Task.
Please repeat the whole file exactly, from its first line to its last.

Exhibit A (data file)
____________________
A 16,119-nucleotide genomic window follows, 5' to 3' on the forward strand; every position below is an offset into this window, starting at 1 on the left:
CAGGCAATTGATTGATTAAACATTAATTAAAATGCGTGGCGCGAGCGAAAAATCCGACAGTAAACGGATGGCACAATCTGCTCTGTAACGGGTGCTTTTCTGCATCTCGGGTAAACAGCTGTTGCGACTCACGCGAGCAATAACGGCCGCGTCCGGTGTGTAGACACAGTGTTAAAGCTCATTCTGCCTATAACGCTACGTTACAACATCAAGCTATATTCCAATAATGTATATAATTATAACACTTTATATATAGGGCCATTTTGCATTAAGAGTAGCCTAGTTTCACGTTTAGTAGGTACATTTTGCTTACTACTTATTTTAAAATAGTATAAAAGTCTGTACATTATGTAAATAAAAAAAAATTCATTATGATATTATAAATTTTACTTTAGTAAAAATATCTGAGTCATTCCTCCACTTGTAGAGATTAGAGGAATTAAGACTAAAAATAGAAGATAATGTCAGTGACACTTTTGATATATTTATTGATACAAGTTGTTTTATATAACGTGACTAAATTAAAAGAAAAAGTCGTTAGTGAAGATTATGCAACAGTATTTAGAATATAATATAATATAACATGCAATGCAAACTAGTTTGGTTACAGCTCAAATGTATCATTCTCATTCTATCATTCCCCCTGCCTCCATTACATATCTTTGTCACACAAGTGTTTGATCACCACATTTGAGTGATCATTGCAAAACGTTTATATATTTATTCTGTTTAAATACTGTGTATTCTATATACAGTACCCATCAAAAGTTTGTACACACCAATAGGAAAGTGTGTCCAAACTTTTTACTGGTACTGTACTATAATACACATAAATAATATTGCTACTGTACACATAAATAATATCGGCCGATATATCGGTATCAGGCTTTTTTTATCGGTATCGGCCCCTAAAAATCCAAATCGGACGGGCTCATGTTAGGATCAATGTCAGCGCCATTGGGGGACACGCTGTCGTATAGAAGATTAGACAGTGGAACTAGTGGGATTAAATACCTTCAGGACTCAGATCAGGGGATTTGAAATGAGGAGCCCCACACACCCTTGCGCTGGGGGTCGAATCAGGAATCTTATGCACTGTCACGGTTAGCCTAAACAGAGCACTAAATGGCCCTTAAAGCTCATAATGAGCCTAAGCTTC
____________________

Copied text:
A 16,119-nucleotide genomic window follows, 5' to 3' on the forward strand; every position below is an offset into this window, starting at 1 on the left:
CAGGCAATTGATTGATTAAACATTAATTAAAATGCGTGGCGCGAGCGAAAAATCCGACAGTAAACGGATGGCACAATCTGCTCTGTAACGGGTGCTTTTCTGCATCTCGGGTAAACAGCTGTTGCGACTCACGCGAGCAATAACGGCCGCGTCCGGTGTGTAGACACAGTGTTAAAGCTCATTCTGCCTATAACGCTACGTTACAACATCAAGCTATATTCCAATAATGTATATAATTATAACACTTTATATATAGGGCCATTTTGCATTAAGAGTAGCCTAGTTTCACGTTTAGTAGGTACATTTTGCTTACTACTTATTTTAAAATAGTATAAAAGTCTGTACATTATGTAAATAAAAAAAAATTCATTATGATATTATAAATTTTACTTTAGTAAAAATATCTGAGTCATTCCTCCACTTGTAGAGATTAGAGGAATTAAGACTAAAAATAGAAGATAATGTCAGTGACACTTTTGATATATTTATTGATACAAGTTGTTTTATATAACGTGACTAAATTAAAAGAAAAAGTCGTTAGTGAAGATTATGCAACAGTATTTAGAATATAATATAATATAACATGCAATGCAAACTAGTTTGGTTACAGCTCAAATGTATCATTCTCATTCTATCATTCCCCCTGCCTCCATTACATATCTTTGTCACACAAGTGTTTGATCACCACATTTGAGTGATCATTGCAAAACGTTTATATATTTATTCTGTTTAAATACTGTGTATTCTATATACAGTACCCATCAAAAGTTTGTACACACCAATAGGAAAGTGTGTCCAAACTTTTTACTGGTACTGTACTATAATACACATAAATAATATTGCTACTGTACACATAAATAATATCGGCCGATATATCGGTATCAGGCTTTTTTTATCGGTATCGGCCCCTAAAAATCCAAATCGGACGGGCTCATGTTAGGATCAATGTCAGCGCCATTGGGGGACACGCTGTCGTATAGAAGATTAGACAGTGGAACTAGTGGGATTAAATACCTTCAGGACTCAGATCAGGGGATTTGAAATGAGGAGCCCCACACACCCTTGCGCTGGGGGTCGAATCAGGAATCTTATGCACTGTCACGGTTAGCCTAAACAGAGCACTAAATGGCCCTTAAAGCTCATAATGAGCCTAAGCTTC